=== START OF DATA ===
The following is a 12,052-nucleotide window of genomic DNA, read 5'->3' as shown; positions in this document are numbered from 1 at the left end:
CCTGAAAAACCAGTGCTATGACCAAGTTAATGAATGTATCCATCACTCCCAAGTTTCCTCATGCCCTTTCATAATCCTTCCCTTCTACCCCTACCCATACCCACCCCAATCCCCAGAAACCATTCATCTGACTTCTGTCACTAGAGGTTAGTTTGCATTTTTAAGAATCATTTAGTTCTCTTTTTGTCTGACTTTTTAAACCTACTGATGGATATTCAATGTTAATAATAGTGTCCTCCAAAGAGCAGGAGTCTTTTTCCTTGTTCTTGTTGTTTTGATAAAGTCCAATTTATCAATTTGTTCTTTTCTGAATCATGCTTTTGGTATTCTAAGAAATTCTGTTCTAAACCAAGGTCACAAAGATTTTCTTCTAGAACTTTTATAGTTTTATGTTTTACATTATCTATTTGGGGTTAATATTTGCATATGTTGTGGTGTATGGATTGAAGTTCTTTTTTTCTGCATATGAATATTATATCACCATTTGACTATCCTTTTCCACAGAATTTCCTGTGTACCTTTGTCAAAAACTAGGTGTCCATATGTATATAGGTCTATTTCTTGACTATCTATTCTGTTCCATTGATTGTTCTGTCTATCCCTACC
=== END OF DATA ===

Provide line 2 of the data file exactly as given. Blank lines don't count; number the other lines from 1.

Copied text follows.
CCTGAAAAACCAGTGCTATGACCAAGTTAATGAATGTATCCATCACTCCCAAGTTTCCTCATGCCCTTTCATAATCCTTCCCTTCTACCCCTACCCATACCCACCCCAATCCCCAGAAACCATTCATCTGACTTCTGTCACTAGAGGTTAGTTTGCATTTTTAAGAATCATTTAGTTCTCTTTTTGTCTGACTTTTTAAACCTACTGATGGATATTCAATGTTAATAATAGTGTCCTCCAAAGAGCAGGAGTCTTTTTCCTTGTTCTTGTTGTTTTGATAAAGTCCAATTTATCAATTTGTTCTTTTCTGAATCATGCTTTTGGTATTCTAAGAAATTCTGTTCTAAACCAAGGTCACAAAGATTTTCTTCTAGAACTTTTATAGTTTTATGTTTTACATTATCTATTTGGGGTTAATATTTGCATATGTTGTGGTGTATGGATTGAAGTTCTTTTTTTCTGCATATGAATATTATATCACCATTTGACTATCCTTTTCCACAGAATTTCCTGTGTACCTTTGTCAAAAACTAGGTGTCCATATGTATATAGGTCTATTTCTTGACTATCTATTCTGTTCCATTGATTGTTCTGTCTATCCCTACC